It's been an overwhelming two weeks. Firstly, you had a dentist appointment and you sat in the chair all by yourself and looked so old I cried. Secondly, you started swimming class, your first ever class of any type and you looked so happy I cried. And Thirdly, you started preschool, which went very well. Your only complaint was that it was too short.
Then, there were some changes at the school and you ended up with a new teacher which was confusing and upsetting.
"I hate the new teacher."
"You haven't met her yet."
"I want my old teacher to be my teacher."
I could understand why you felt this way. I had been building her up all summer as the best teacher ever. Then you had your home visit, which stregnthened your bond and I could tell that you were very comforted during the first few days of school knowing that she, along with the assitant who we also knew from last year, were your teachers. But, there was nothing we could do. And the changes woudn't have been made if they weren't necessary, so we continued on.
We got the chance to meet the new teacher yesterday and you mostly just hid your face in my coat. Then in the car on the way home we made a deal,
Me: "Tell you what: Tomorrow, I'll check things out. I will stay for a little while in the morning and see if this new teacher is good. If I see that she's not a good teacher, then you can come home with me, and if she seems like a good teacher, and everything seems okay, then I will let you know and I will leave and come back to get you at pick up time."
You: "Okay, I will TRY it."
So today they grouped the pre-k kids in with the kindergarten kids for the first part of the morning. This was huge change because last week, the pre-k kids met in the front of the school at the sand pit and the 5-6 of them parallel played in this quiet, sheltered area and it was very peaceful and managable. But back where the kindergarteners start their day, it's a completely different scene; big boys climing trees, groups of kids building in the sand, organized games of freeze tag. It was the boisterous scene that Joe was a part of for the last two years, not unfamiliar, just overwhelming for a not-yet four year old who has only been to school twice in his life. Not to mention that these children had already been in school for a week and a half, and lots of them already knew each other from last year, so there was already a lot of familiarity amoung the kids, which you did not have. We stood on the side of the sand box and watched. I pointed out the kids that we knew from last year when Joe was a kindergartener. Then you crawled around and explored in between the big bushes next to the front gate. I was relieved to spot the pre-k assistant, since she knows us well and I mentioned to her that I thought this was overwhelming for you.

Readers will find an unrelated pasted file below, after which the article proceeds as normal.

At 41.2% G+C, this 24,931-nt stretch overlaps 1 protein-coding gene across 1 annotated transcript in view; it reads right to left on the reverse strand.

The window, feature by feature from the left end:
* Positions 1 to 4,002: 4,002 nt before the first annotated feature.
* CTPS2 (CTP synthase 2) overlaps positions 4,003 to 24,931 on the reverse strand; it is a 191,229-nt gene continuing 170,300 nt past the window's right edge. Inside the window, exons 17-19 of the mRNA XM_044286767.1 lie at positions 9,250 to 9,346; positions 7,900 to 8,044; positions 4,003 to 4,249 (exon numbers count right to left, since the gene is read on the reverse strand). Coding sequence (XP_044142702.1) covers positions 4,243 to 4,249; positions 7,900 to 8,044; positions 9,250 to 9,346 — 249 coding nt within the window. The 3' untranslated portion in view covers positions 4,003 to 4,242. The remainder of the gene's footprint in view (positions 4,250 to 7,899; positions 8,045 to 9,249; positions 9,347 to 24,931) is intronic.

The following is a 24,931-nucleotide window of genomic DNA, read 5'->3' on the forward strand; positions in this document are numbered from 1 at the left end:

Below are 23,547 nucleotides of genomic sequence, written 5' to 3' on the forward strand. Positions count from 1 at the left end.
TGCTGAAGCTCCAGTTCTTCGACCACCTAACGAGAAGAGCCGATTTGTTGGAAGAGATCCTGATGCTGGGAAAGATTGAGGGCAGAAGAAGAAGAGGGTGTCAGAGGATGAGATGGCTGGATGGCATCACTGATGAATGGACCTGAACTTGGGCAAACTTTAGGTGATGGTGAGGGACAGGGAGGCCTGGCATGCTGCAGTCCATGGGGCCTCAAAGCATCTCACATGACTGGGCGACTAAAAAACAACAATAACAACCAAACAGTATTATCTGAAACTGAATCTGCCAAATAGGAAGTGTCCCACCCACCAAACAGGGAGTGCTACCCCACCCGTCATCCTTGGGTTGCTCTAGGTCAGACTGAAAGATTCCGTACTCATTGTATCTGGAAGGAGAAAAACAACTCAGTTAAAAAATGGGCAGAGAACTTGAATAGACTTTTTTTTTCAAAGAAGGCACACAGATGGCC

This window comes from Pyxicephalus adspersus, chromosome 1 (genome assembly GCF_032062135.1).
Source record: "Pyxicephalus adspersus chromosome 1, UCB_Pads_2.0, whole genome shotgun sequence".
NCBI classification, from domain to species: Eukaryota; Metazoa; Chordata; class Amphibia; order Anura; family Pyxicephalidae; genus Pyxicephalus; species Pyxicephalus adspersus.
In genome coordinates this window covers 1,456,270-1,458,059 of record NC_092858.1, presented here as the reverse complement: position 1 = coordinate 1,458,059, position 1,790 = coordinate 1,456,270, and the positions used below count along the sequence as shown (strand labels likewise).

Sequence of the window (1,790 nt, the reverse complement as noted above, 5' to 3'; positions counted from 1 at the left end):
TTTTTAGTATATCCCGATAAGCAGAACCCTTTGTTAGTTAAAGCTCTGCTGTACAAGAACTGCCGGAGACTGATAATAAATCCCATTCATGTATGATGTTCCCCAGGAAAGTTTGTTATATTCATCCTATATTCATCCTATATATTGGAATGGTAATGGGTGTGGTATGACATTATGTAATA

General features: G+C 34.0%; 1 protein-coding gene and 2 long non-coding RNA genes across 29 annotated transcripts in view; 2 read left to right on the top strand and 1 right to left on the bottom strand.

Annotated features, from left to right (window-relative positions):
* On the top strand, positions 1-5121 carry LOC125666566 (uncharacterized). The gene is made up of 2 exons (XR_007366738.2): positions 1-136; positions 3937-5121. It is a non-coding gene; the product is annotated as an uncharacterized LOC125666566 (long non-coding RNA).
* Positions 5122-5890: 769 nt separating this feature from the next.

She suggested that I come on the walk with them to help with the transition and I thought I would, but then you walked up to her and said,
"I found a shell."
She said, "Do you want to show it to me?"
"Sure! Follow me!"
So I took that as a moment to say,
"Well Mattie, it looks like everything is okay here, so I'm going to go and I'll be back."
The assistant chimed in cheerfully, "After story time."
"K. Bye," you said, without looking back at me.
So we (Danny and I) left.
Then I went home and cried over the phone to Vaara about my worries. I was worried because you're so special and I want these teachers to take care of you and see how special you are. I was worried because I had left you with this big group of kids, some of them three years older than you and and I hoped that the assistant would look out for you. I was worried because of your selfless nature. When I picked you up after the first day of school, you said you were hungry and I had to tell you that it's okay to ask for a second helping of snack if you're still hungry. You would never think to ask for seconds but I know you'd SHARE yours if you thought someone else was hungry. It sounds like I'm exaggerating, but it's completely true! Other moms come up to me all the time and say, "I think that Matthew and I have a special connection." and I just have to burst their bubble and say, "A lot of people feel that way around him."
But don't worry, because this story has a happy ending.
You were very relaxed and having a good time when I picked you up. You weren't interacting with the other kids a whole lot, but you were right in the mix, and comfortable. You weren't looking for me when I walked up and in fact, I had to catch your attention after ten minutes of standing there. Both the new teacher and the assistant said you had a great day. You ate four servings of snack! You got to be a gnome in the puppet play. You played outside for two hours.
The new teacher called you "A gem."
The assitant told me that the shell you found was a cicada shell and that when you brought it out in your hand, the other children were interested and gathered around to look, which gave you an "in" socially.
And the kindgarten teacher said to me, "You have the sweetest boy."
"I'm glad you noticed." I said, relieved.
When I asked you what you thought of the new teacher you simply said, "Good."
And I said, "Good." And we left it at that.
Then we went home, Dad came home from work, and when I got back from picking up Joseph at school, you had learned to do this...